By Sam Crook, Sales Director, Ascertia
International banks are rapidly evolving to cater to the digital world. With pen and paper signatures nearly obsolete, banks are investing in electronic signatures as a more secure, trustworthy replacement. But questions remain:
- How secure are the systems that consumers and businesses use and what happens if a transaction is disputed?
- Do you truly trust your solutions to provide sufficient and valid evidence, particularly if a claim is escalated to a court of law?
This risk means high-trust solutions across the digital stack have become critical to protecting an institution’s reputation as well as a customer’s funds.
Ensuring secure, valid authorisation to sign
Despite this growing adoption, it’s important to remember not all electronic signature types can be considered high-trust or legally valid.
The common terms for electronic signatures, e.g. eIDAS Qualified (Europe) or AeSign (South Africa) vary across different international regions and countries and have different levels of assurance associated. Furthermore, some countries still mandate the use of a hardware device e.g. Smartcard or USB dongle for creating individual digital signatures.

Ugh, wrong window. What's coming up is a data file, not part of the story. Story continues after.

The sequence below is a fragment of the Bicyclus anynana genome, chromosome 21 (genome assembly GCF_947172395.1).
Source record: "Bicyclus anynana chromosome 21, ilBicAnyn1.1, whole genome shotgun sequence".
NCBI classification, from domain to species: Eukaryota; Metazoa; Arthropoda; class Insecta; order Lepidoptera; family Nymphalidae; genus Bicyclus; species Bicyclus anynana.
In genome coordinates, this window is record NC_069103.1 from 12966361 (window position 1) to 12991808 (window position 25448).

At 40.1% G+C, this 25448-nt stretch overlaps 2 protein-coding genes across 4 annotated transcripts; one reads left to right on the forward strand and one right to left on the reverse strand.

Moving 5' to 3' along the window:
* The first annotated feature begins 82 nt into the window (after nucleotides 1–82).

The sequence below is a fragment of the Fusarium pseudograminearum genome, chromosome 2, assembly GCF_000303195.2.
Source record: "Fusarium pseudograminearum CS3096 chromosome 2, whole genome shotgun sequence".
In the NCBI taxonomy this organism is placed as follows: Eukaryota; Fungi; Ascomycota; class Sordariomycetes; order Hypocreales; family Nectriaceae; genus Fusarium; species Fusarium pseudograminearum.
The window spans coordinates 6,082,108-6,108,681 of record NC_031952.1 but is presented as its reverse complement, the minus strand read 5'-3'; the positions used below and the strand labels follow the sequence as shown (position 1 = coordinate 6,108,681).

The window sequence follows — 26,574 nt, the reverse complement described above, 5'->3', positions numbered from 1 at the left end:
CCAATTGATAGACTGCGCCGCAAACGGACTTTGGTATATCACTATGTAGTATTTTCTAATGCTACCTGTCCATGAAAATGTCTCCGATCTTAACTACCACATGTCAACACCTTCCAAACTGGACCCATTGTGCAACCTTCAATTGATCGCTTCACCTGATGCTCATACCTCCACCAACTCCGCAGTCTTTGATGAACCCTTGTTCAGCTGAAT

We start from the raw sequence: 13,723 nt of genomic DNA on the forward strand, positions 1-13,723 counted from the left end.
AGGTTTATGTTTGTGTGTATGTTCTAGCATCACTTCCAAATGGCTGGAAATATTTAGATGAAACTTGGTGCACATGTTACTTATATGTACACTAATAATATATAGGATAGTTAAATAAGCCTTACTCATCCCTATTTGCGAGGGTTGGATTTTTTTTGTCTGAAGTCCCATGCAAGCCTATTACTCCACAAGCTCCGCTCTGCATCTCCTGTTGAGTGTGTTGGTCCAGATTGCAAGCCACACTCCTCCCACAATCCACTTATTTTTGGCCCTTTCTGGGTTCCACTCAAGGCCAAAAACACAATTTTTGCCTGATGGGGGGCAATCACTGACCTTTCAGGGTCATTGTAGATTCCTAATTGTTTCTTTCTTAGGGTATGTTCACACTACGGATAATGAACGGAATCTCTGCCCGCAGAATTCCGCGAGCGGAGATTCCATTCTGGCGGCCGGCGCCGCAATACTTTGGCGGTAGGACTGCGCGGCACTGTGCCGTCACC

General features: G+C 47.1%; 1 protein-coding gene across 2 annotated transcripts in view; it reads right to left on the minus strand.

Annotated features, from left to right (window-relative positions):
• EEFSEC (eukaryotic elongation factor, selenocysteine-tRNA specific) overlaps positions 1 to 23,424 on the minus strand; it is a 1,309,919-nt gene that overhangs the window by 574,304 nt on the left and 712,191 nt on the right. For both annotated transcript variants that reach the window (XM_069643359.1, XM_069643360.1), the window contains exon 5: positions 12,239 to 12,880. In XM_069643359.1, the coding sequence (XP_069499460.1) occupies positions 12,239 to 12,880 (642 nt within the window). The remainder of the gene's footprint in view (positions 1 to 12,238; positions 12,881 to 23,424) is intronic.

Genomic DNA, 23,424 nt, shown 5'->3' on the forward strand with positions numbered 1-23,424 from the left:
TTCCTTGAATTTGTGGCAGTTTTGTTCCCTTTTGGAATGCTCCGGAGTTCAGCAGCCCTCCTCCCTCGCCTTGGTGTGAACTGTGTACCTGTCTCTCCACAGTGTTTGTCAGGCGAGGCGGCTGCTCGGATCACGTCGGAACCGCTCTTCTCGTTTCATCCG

Like a paper signature, an electronic signature’s purpose is to prove the identity of the signer and the date. A simple box-tick or digital scribble is not enough. Basic click-to-sign signatures can be easily tampered with and generic e-signatures (using a single witness certificate) need to be used alongside strong 2-factor authentication as the signature is attributed to the signing organisation rather than the individual themselves. An easily disputed document is no good for the bank nor the customer.
To check you have secure, valid authorisation you need to confirm what constitutes a legal signature in the country the document is being signed in. By doing so, you ensure that, should fraud or an error occur, the e-signature in question contains sufficient evidence of when the individual signed and that the document has not been tampered with.
The European Union’s e-signature regulation, eIDAS, clearly sets out the legal definition of e-signatures across all 27 member states and provides clear guidelines to enable easier cross-border trade across Europe.